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The Italian Job - 40th Anniversary Edition [Blu-ray] 
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A spectacular robbery of gold bullion in Turin is masterminded by an older gentleman from a British prison where he is lord of all h e surveys.
The greatest Brit-flick crime caper comedy of all time, 1969's The Italian Job towers mightily above its latter-day mockney imitators. After Alfie but before Get Carter Michael Caine is the hippest ex-con around, bedding the birds (several at a time) and spouting immortal one-liners ("You're only supposed to blow the bloody doors off!"). The inheritor of a devious plan to steal gold bullion in the traffic-choked streets of Turin, Caine recruits a misfit team of genial underworld types--including a lecherous Benny Hill and three plummy public-schoolboy rally drivers--and uses the occasion of an England-Italy football match as cover for the heist.
In his final screen appearance, Noel Coward joyfully sends up his own patriotic persona, and there are small though priceless cameos from the likes of Irene Handl and John Le Mesurier. But The Italian Job's real stars are the three Mini Coopers--patriotically decorated red, white and blue--that run rings round every other vehicle in an immortal car-chase sequence, which preserves forever the British public's love affair with the little car. Quincy Jones provided the irreverent music, naturally, while the cliffhanger ending thumbs its nose at anything so un-hip as a resolution. It's all unashamedly jingoistic--ridiculously, gleefully, absurdly so--but the whole sums up the joie de vivre of the 1960s so perfectly that future historians need only look here to learn why the decade was swinging.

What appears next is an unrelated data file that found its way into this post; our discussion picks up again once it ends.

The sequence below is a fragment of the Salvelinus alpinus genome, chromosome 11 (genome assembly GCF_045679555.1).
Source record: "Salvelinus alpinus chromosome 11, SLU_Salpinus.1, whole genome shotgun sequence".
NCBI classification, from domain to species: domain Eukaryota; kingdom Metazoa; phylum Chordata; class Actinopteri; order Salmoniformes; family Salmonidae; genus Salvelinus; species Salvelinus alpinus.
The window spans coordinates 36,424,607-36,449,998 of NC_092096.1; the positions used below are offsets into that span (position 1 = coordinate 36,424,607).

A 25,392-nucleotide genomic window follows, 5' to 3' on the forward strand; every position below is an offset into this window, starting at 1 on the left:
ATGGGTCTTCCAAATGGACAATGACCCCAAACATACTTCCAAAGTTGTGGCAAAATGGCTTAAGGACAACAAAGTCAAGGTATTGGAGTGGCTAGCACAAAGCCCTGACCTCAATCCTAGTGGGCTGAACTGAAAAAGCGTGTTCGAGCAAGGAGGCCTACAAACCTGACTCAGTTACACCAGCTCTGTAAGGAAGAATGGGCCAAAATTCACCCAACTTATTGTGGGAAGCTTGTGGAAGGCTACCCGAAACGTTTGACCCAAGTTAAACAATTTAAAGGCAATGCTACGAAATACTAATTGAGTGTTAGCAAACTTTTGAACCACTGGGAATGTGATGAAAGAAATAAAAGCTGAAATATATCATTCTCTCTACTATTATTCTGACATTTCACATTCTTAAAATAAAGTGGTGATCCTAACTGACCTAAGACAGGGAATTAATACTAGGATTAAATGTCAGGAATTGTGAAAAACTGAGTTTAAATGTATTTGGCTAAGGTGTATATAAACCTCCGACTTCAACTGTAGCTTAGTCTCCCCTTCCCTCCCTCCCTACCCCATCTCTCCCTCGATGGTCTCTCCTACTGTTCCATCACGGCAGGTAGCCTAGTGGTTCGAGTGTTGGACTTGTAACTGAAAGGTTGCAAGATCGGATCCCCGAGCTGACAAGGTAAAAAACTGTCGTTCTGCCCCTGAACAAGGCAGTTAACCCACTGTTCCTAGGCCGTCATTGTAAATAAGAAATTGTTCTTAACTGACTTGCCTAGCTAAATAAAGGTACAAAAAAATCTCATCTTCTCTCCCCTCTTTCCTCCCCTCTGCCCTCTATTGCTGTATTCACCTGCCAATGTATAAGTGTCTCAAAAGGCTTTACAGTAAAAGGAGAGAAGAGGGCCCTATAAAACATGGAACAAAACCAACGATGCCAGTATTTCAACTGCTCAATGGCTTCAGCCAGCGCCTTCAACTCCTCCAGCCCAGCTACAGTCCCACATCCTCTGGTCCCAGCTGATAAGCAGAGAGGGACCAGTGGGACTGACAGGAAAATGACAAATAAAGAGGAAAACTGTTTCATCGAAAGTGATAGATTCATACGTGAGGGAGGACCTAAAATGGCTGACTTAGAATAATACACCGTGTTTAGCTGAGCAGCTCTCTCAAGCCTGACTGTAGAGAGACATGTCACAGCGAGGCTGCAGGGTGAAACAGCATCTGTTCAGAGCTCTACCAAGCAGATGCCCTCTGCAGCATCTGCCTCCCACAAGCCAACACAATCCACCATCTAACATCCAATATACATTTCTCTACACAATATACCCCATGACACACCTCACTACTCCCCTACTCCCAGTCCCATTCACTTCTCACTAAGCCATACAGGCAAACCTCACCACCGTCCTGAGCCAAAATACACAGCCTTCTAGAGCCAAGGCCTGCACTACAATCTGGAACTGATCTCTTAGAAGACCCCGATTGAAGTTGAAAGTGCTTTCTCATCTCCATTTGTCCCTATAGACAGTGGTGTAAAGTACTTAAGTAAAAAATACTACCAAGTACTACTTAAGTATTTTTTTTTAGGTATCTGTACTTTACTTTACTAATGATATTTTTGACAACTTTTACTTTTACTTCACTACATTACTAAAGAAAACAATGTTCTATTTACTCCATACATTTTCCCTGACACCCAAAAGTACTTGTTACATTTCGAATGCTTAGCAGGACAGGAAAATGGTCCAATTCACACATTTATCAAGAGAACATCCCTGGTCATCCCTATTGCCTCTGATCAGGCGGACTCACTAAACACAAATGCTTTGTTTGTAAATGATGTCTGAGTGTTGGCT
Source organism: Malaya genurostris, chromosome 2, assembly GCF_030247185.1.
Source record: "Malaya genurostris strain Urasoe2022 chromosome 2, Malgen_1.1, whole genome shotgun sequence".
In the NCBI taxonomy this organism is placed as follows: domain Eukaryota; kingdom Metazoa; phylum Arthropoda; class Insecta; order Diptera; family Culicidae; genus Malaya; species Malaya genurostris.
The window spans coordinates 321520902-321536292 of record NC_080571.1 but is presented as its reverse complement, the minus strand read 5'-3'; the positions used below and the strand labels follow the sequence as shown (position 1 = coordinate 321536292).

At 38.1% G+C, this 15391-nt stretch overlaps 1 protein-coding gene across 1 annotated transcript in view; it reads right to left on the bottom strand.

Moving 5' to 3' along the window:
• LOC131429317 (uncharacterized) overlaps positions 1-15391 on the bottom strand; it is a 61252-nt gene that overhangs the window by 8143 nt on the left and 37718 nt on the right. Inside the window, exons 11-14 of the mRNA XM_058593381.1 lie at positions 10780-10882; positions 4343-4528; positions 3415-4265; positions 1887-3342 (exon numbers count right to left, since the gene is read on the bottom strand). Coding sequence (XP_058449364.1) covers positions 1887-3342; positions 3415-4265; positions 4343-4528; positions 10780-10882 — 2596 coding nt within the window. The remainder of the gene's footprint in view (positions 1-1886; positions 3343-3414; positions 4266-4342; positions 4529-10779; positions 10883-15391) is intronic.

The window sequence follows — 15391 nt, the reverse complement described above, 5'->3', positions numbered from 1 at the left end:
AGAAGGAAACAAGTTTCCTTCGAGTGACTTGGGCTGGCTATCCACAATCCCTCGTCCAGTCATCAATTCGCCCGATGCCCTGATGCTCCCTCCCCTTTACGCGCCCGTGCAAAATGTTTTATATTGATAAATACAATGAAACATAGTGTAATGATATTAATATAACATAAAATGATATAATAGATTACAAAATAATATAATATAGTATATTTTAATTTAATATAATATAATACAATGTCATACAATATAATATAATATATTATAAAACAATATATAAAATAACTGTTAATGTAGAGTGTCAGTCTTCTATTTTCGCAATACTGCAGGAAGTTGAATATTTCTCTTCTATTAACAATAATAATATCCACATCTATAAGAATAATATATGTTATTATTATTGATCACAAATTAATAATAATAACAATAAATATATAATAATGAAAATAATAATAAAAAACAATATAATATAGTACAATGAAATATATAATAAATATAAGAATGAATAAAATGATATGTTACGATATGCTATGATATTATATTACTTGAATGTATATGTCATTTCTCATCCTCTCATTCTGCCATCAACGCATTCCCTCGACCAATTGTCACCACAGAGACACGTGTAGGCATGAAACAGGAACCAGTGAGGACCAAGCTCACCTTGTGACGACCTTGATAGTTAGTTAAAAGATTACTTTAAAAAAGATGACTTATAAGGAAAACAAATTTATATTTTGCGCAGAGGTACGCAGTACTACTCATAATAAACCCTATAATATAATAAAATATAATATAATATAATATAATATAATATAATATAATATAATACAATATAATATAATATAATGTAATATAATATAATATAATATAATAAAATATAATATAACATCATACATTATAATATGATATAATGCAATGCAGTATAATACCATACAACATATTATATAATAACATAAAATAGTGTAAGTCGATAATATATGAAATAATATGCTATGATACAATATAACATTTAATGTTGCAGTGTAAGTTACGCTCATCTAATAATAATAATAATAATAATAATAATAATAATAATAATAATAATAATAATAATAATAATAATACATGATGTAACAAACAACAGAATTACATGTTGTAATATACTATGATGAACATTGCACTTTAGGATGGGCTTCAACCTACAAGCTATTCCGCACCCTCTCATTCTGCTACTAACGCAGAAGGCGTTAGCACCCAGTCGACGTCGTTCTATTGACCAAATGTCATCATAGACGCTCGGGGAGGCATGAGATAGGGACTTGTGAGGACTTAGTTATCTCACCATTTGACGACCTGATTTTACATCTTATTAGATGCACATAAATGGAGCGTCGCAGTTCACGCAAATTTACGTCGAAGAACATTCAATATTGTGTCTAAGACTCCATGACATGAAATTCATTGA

On the DVD: The Italian Job disc contains three all-new documentaries--"The Great Idea" (conception), "The Self-Preservation Society" (casting), and "Get a Bloomin' Move On" (stunts)--which dovetail into a good 68-minute "making of" featurette. Contributors include scriptwriter Troy Kennedy Martin and Producer Michael Deeley, who also crops up on the sporadically interesting commentary track with author of The Making of The Italian Job, Matthew Field. The deleted "Blue Danube" waltz scene is also included, with optional commentary. The print is a decent anamorphic transfer of the original 2.35:1 ratio, and the soundtrack has been remastered to Dolby 5.1. The animated Mini Cooper menus set the tone perfectly. --Mark Walker --This text refers to the DVD edition.